Edgewood Man Sentenced to 77 Years in Prison for Robbing a Business Resulting in the Death of its Owner, and Two Home Invasion Robberies

Mamalis Knew All of the Robbery Victims from Prior Business and Social Dealings; Mamalis and Conspirators Planned to Kill Another Co-Conspirator Prior to Their Arrest

June 17, 2011

Baltimore, Maryland - U.S. District Judge Benson E. Legg sentenced Nikolaos Mamalis, age 55, of Edgewood, Maryland, today to 77 years in prison, followed by three years of supervised release, for conspiracy, three counts of commercial robbery and three corresponding firearms charges in connection with an armed commercial robbery and two home invasion robberies in Maryland. Mamalis was convicted by a federal jury on February 3, 2011

The sentence was announced by United States Attorney for the District of Maryland Rod J. Rosenstein; Special Agent in Charge Richard A. McFeely of the Federal Bureau of Investigation; Commissioner Frederick H. Bealefeld III of the Baltimore City Police Department; Chief James W. Johnson of the Baltimore County Police Department; Baltimore City State’s Attorney Gregg L. Bernstein; and Baltimore County State’s Attorney Scott Shellenberger.

According to evidence presented at the seven day trial, and court documents, Mamalis conspired with co-defendants Daniel Chase, Antowan Bell, George Laloudakis, Evangelos Tsoukatos and others to steal the proceeds of commercial businesses along with the cash and personal property of the owners of those businesses.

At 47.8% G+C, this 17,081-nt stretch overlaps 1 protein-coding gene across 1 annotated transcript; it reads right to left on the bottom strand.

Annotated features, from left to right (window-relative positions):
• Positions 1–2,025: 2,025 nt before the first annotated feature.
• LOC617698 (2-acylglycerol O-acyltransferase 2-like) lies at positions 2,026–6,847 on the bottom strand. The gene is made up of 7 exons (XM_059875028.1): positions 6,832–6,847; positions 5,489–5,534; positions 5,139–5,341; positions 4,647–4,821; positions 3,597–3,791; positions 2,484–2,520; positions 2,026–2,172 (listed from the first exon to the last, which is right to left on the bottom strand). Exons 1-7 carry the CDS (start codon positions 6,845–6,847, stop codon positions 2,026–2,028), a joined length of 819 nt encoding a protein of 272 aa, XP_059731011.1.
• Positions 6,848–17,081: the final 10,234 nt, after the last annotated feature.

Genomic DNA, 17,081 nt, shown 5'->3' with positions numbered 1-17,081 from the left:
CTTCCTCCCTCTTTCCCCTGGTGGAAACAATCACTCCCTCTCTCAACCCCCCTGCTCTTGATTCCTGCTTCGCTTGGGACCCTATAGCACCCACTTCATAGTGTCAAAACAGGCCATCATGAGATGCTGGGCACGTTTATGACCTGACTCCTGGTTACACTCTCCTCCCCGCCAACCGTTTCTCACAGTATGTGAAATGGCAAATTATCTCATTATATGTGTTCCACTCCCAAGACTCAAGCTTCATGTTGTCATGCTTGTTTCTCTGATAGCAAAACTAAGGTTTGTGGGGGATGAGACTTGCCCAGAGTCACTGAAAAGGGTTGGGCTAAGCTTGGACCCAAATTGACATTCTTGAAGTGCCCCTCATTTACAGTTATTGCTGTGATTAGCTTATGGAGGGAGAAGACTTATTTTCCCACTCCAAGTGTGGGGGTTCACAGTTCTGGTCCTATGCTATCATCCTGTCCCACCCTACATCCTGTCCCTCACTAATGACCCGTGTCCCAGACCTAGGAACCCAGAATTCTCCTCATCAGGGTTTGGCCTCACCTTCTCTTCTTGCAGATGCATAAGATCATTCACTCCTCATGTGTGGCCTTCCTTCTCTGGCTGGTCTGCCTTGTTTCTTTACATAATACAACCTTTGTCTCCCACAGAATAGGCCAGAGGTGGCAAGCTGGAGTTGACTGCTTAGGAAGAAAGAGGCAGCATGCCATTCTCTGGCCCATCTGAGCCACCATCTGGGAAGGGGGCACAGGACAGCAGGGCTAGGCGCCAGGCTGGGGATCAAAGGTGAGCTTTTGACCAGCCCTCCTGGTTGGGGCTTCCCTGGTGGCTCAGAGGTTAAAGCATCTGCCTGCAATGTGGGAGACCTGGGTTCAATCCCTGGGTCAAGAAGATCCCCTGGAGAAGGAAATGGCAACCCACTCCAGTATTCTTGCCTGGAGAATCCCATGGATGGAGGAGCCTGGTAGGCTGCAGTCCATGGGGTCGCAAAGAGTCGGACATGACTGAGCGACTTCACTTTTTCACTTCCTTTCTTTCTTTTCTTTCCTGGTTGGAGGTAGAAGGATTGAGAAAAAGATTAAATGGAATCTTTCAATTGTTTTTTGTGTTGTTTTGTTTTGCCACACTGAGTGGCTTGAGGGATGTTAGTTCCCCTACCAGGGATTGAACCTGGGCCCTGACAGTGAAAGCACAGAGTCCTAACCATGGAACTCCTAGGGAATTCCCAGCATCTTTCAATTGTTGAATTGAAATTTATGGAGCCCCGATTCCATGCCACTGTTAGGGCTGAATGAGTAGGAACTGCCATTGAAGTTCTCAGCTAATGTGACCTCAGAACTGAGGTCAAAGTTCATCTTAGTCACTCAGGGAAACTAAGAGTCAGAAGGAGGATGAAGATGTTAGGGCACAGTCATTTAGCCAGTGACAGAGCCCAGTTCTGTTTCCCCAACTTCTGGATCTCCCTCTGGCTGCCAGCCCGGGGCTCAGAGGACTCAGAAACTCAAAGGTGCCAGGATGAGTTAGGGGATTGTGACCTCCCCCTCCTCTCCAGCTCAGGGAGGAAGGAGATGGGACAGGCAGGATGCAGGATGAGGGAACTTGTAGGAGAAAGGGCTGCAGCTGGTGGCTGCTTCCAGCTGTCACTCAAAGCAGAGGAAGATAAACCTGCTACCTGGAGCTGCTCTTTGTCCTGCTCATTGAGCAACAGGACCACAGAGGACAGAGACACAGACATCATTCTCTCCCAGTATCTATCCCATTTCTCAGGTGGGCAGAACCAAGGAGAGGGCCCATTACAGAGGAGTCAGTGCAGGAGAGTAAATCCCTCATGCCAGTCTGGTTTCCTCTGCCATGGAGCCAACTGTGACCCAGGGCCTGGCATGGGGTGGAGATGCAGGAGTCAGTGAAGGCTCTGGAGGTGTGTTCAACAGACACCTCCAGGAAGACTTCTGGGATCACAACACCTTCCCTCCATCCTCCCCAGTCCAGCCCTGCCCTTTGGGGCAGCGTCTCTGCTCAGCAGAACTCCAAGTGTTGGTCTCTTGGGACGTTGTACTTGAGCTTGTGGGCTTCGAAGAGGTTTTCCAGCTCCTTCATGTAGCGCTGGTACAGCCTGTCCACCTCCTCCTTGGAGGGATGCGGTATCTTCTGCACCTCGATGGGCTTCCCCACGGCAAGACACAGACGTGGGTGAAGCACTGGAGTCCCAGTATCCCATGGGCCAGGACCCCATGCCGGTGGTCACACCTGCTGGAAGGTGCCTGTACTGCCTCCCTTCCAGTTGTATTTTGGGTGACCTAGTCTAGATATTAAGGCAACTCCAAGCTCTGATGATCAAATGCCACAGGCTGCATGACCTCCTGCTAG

Mamalis recruited Chase and others to rob Constantine Frank, the owner of Precision Vending located on S. Lakewood Avenue in Baltimore. Mamalis knew the owner socially and from prior business dealings, and he was familiar with the physical layout and security at Precision Vending from previous visits with Mr. Frank. On July 29, 2009, after Mamalis advised his co-conspirators that Mr. Frank was alone inside, Chase and another robber entered the business disguised as package delivery men. Chase took out a gun from a false package they had brought inside, brandished the weapon and then gave it to the other robber who used the gun to hold Mr. Frank captive. The two robbers also used zip-ties and duct tape to restrain the victim while Chase searched the business for cash, stealing over $11,000. Knowing that Mr. Frank would recognize him, Mamalis waited outside the building and received periodic reports from Chase using prepaid wireless phones which Mamalis and a co-conspirator had previously purchased.